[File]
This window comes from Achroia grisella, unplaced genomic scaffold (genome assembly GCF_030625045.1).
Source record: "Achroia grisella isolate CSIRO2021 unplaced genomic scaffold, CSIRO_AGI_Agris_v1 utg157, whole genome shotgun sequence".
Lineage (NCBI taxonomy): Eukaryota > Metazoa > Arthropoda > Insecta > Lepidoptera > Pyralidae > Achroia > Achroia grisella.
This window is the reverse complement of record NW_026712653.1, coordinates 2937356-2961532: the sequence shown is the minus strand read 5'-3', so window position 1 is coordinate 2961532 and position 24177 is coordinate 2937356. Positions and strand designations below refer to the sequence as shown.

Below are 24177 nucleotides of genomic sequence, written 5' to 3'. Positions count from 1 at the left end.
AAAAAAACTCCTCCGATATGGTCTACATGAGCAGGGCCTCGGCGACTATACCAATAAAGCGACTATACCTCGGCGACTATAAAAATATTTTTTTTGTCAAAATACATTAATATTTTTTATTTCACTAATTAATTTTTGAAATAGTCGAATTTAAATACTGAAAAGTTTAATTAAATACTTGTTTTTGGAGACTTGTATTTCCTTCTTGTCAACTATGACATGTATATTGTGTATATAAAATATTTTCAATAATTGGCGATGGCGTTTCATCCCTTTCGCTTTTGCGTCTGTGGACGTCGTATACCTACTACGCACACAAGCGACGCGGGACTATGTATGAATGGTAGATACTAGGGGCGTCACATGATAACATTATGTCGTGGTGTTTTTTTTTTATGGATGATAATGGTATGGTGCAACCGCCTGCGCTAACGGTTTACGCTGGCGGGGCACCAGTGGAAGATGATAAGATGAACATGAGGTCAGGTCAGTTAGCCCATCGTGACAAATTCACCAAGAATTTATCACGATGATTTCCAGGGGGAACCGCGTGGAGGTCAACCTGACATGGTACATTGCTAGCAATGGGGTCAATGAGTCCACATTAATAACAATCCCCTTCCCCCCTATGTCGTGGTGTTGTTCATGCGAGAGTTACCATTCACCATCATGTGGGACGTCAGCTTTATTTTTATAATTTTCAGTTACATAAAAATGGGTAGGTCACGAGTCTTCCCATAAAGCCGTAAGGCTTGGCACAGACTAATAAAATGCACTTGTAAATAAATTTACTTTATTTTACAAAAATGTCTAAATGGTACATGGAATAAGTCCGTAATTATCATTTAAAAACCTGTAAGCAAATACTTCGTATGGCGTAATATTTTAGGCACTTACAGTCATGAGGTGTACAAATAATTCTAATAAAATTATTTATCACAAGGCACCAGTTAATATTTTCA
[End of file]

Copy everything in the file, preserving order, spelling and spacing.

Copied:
This window comes from Achroia grisella, unplaced genomic scaffold (genome assembly GCF_030625045.1).
Source record: "Achroia grisella isolate CSIRO2021 unplaced genomic scaffold, CSIRO_AGI_Agris_v1 utg157, whole genome shotgun sequence".
Lineage (NCBI taxonomy): Eukaryota > Metazoa > Arthropoda > Insecta > Lepidoptera > Pyralidae > Achroia > Achroia grisella.
This window is the reverse complement of record NW_026712653.1, coordinates 2937356-2961532: the sequence shown is the minus strand read 5'-3', so window position 1 is coordinate 2961532 and position 24177 is coordinate 2937356. Positions and strand designations below refer to the sequence as shown.

Below are 24177 nucleotides of genomic sequence, written 5' to 3'. Positions count from 1 at the left end.
AAAAAAACTCCTCCGATATGGTCTACATGAGCAGGGCCTCGGCGACTATACCAATAAAGCGACTATACCTCGGCGACTATAAAAATATTTTTTTTGTCAAAATACATTAATATTTTTTATTTCACTAATTAATTTTTGAAATAGTCGAATTTAAATACTGAAAAGTTTAATTAAATACTTGTTTTTGGAGACTTGTATTTCCTTCTTGTCAACTATGACATGTATATTGTGTATATAAAATATTTTCAATAATTGGCGATGGCGTTTCATCCCTTTCGCTTTTGCGTCTGTGGACGTCGTATACCTACTACGCACACAAGCGACGCGGGACTATGTATGAATGGTAGATACTAGGGGCGTCACATGATAACATTATGTCGTGGTGTTTTTTTTTTATGGATGATAATGGTATGGTGCAACCGCCTGCGCTAACGGTTTACGCTGGCGGGGCACCAGTGGAAGATGATAAGATGAACATGAGGTCAGGTCAGTTAGCCCATCGTGACAAATTCACCAAGAATTTATCACGATGATTTCCAGGGGGAACCGCGTGGAGGTCAACCTGACATGGTACATTGCTAGCAATGGGGTCAATGAGTCCACATTAATAACAATCCCCTTCCCCCCTATGTCGTGGTGTTGTTCATGCGAGAGTTACCATTCACCATCATGTGGGACGTCAGCTTTATTTTTATAATTTTCAGTTACATAAAAATGGGTAGGTCACGAGTCTTCCCATAAAGCCGTAAGGCTTGGCACAGACTAATAAAATGCACTTGTAAATAAATTTACTTTATTTTACAAAAATGTCTAAATGGTACATGGAATAAGTCCGTAATTATCATTTAAAAACCTGTAAGCAAATACTTCGTATGGCGTAATATTTTAGGCACTTACAGTCATGAGGTGTACAAATAATTCTAATAAAATTATTTATCACAAGGCACCAGTTAATATTTTCA